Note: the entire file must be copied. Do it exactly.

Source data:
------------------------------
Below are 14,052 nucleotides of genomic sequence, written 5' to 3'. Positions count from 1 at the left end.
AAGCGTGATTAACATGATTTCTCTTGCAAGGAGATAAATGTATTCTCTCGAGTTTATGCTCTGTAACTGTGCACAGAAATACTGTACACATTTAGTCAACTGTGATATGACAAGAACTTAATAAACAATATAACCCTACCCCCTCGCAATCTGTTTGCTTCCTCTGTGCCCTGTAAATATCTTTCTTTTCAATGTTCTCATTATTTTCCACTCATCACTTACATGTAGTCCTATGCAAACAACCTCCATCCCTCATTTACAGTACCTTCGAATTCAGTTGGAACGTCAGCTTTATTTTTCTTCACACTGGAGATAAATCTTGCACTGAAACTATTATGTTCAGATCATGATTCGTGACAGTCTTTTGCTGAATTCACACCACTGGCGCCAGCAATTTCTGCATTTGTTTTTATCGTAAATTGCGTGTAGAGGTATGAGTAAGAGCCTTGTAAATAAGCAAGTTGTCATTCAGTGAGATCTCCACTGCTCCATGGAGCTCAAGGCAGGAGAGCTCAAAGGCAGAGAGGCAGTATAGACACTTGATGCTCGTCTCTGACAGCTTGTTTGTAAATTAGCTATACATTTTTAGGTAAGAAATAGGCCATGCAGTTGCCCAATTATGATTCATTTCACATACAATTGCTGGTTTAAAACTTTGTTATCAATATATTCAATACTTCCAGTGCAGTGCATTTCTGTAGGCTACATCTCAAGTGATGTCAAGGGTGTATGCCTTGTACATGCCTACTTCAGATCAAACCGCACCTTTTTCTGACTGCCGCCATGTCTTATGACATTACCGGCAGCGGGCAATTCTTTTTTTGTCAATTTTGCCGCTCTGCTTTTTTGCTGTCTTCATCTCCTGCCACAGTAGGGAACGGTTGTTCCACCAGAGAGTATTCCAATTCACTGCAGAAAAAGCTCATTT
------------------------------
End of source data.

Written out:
Below are 14,052 nucleotides of genomic sequence, written 5' to 3'. Positions count from 1 at the left end.
AAGCGTGATTAACATGATTTCTCTTGCAAGGAGATAAATGTATTCTCTCGAGTTTATGCTCTGTAACTGTGCACAGAAATACTGTACACATTTAGTCAACTGTGATATGACAAGAACTTAATAAACAATATAACCCTACCCCCTCGCAATCTGTTTGCTTCCTCTGTGCCCTGTAAATATCTTTCTTTTCAATGTTCTCATTATTTTCCACTCATCACTTACATGTAGTCCTATGCAAACAACCTCCATCCCTCATTTACAGTACCTTCGAATTCAGTTGGAACGTCAGCTTTATTTTTCTTCACACTGGAGATAAATCTTGCACTGAAACTATTATGTTCAGATCATGATTCGTGACAGTCTTTTGCTGAATTCACACCACTGGCGCCAGCAATTTCTGCATTTGTTTTTATCGTAAATTGCGTGTAGAGGTATGAGTAAGAGCCTTGTAAATAAGCAAGTTGTCATTCAGTGAGATCTCCACTGCTCCATGGAGCTCAAGGCAGGAGAGCTCAAAGGCAGAGAGGCAGTATAGACACTTGATGCTCGTCTCTGACAGCTTGTTTGTAAATTAGCTATACATTTTTAGGTAAGAAATAGGCCATGCAGTTGCCCAATTATGATTCATTTCACATACAATTGCTGGTTTAAAACTTTGTTATCAATATATTCAATACTTCCAGTGCAGTGCATTTCTGTAGGCTACATCTCAAGTGATGTCAAGGGTGTATGCCTTGTACATGCCTACTTCAGATCAAACCGCACCTTTTTCTGACTGCCGCCATGTCTTATGACATTACCGGCAGCGGGCAATTCTTTTTTTGTCAATTTTGCCGCTCTGCTTTTTTGCTGTCTTCATCTCCTGCCACAGTAGGGAACGGTTGTTCCACCAGAGAGTATTCCAATTCACTGCAGAAAAAGCTCATTT